Q: How is the success (or otherwise) of your reinsurance purchasing measured?

A: That’s a tough one. It’s really looking at the basic principles of why you buy reinsurance; looking at how value matches our plans. We tend to have a core reinsurance programme for each class. Typically, there is an issue if we have ‘X’ loss last year and the program didn’t respond, then we’ll change the programme to be safe. But the law of nature is that the same loss won’t occur again so something else may now not be covered.

Q: Describe your average day.

A: I spend a fair bit of my time in meetings internally and externally.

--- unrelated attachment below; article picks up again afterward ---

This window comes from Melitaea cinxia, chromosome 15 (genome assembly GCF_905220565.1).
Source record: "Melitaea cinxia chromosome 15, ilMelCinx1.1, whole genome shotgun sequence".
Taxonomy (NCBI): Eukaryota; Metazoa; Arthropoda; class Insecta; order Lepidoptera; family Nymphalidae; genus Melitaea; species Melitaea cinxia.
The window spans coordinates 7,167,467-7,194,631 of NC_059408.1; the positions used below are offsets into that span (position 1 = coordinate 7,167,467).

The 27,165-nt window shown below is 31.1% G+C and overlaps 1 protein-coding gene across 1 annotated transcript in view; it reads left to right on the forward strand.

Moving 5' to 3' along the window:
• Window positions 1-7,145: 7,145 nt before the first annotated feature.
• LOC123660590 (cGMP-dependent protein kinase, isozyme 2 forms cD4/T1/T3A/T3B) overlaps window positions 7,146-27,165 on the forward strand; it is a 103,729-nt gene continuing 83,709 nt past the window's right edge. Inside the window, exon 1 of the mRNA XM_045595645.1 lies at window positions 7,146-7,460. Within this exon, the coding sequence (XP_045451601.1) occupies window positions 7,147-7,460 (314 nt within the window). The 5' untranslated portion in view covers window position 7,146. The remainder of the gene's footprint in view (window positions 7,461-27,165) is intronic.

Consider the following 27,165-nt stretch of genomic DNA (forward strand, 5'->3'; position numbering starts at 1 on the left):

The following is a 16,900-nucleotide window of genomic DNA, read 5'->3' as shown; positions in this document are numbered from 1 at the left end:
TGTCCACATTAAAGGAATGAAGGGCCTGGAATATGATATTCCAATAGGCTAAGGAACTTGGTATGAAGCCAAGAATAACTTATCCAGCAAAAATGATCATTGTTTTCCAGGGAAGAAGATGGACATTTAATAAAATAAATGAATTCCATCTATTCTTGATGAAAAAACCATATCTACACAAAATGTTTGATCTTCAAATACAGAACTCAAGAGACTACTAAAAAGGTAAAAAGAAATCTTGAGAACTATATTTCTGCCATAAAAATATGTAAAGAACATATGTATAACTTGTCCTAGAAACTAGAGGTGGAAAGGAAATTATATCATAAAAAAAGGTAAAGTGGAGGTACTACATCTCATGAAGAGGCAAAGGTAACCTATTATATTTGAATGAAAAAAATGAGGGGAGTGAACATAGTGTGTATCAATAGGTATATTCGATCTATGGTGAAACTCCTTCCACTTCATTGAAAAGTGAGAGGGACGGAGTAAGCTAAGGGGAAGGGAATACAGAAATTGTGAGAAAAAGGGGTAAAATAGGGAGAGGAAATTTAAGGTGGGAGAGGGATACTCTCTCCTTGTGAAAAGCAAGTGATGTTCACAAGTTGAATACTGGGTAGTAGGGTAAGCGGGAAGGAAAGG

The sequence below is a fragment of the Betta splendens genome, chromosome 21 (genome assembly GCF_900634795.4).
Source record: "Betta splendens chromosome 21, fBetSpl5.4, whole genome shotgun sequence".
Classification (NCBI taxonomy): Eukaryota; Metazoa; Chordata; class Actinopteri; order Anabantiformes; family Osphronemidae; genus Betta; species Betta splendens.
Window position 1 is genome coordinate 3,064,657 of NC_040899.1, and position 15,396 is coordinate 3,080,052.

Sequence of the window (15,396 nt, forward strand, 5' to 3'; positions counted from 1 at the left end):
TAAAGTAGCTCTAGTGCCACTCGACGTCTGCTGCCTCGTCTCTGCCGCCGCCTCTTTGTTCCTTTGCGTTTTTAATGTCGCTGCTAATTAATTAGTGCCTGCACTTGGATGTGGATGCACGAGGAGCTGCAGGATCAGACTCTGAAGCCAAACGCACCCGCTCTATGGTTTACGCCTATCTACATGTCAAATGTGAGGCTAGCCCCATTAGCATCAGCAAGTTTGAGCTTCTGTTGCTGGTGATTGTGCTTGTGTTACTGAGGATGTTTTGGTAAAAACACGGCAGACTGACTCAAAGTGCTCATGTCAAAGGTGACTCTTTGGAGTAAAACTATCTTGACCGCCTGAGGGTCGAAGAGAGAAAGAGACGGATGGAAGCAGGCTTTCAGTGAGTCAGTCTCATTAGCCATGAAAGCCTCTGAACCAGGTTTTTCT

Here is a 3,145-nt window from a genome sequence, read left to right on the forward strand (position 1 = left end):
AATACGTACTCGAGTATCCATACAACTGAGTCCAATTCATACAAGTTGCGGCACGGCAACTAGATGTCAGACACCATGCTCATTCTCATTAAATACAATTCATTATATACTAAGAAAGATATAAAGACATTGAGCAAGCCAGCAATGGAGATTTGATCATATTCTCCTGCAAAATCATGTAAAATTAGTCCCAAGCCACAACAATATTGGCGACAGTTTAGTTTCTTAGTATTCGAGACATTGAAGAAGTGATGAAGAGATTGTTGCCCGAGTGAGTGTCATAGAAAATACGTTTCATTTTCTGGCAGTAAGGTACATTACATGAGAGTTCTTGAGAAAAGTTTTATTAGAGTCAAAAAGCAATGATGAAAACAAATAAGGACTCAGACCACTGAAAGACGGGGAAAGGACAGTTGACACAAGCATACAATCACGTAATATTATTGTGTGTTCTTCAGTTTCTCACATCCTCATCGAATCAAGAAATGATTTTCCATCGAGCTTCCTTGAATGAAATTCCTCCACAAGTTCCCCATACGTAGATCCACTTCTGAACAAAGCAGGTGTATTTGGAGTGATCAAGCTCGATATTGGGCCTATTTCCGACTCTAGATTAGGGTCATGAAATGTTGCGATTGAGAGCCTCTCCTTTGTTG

They are unavoidable but must have a reason and purpose. A long time ago, I did attend a meeting to discuss whether we had too many meetings. Since then we have fewer. I spend a lot of time discussing underwriting issues and strategy with our London and overseas-based underwriters. This is somewhat challenging when you have more than one time zone to contend with.

Q: Who do you most admire in the insurance industry and why?

A: My first underwriting manager, John Hodges, set me on my way. He gave me some good first thoughts and provided me with guidance I have used in the rest of my career. He would say: “At the end of the day, insurance is half common sense and half luck so don’t over-complicate it.”

Q: What do you enjoy doing in your spare time?

A: I am a farmer’s boy at heart. I still have a small farm, which is my escapism. It gets me out and about in the fresh air. GR